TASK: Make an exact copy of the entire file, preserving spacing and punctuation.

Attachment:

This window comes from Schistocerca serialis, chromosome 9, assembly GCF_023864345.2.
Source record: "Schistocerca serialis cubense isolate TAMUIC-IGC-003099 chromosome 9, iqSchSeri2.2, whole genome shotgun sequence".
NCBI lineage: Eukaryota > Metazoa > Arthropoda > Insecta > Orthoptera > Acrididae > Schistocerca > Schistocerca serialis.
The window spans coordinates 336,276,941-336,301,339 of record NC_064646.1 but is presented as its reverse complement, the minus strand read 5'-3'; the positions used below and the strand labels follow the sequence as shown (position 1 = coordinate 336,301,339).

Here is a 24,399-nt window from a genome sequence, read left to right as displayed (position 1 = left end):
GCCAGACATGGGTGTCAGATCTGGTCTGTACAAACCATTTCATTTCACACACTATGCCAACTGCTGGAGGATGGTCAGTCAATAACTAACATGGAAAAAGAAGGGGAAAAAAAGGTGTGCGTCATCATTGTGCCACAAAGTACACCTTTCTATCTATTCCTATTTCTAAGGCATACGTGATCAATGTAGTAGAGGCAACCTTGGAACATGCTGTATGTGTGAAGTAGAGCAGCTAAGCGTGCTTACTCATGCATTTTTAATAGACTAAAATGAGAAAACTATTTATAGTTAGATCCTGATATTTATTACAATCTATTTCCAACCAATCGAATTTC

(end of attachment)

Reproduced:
This window comes from Schistocerca serialis, chromosome 9, assembly GCF_023864345.2.
Source record: "Schistocerca serialis cubense isolate TAMUIC-IGC-003099 chromosome 9, iqSchSeri2.2, whole genome shotgun sequence".
NCBI lineage: Eukaryota > Metazoa > Arthropoda > Insecta > Orthoptera > Acrididae > Schistocerca > Schistocerca serialis.
The window spans coordinates 336,276,941-336,301,339 of record NC_064646.1 but is presented as its reverse complement, the minus strand read 5'-3'; the positions used below and the strand labels follow the sequence as shown (position 1 = coordinate 336,301,339).

Here is a 24,399-nt window from a genome sequence, read left to right as displayed (position 1 = left end):
GCCAGACATGGGTGTCAGATCTGGTCTGTACAAACCATTTCATTTCACACACTATGCCAACTGCTGGAGGATGGTCAGTCAATAACTAACATGGAAAAAGAAGGGGAAAAAAAGGTGTGCGTCATCATTGTGCCACAAAGTACACCTTTCTATCTATTCCTATTTCTAAGGCATACGTGATCAATGTAGTAGAGGCAACCTTGGAACATGCTGTATGTGTGAAGTAGAGCAGCTAAGCGTGCTTACTCATGCATTTTTAATAGACTAAAATGAGAAAACTATTTATAGTTAGATCCTGATATTTATTACAATCTATTTCCAACCAATCGAATTTC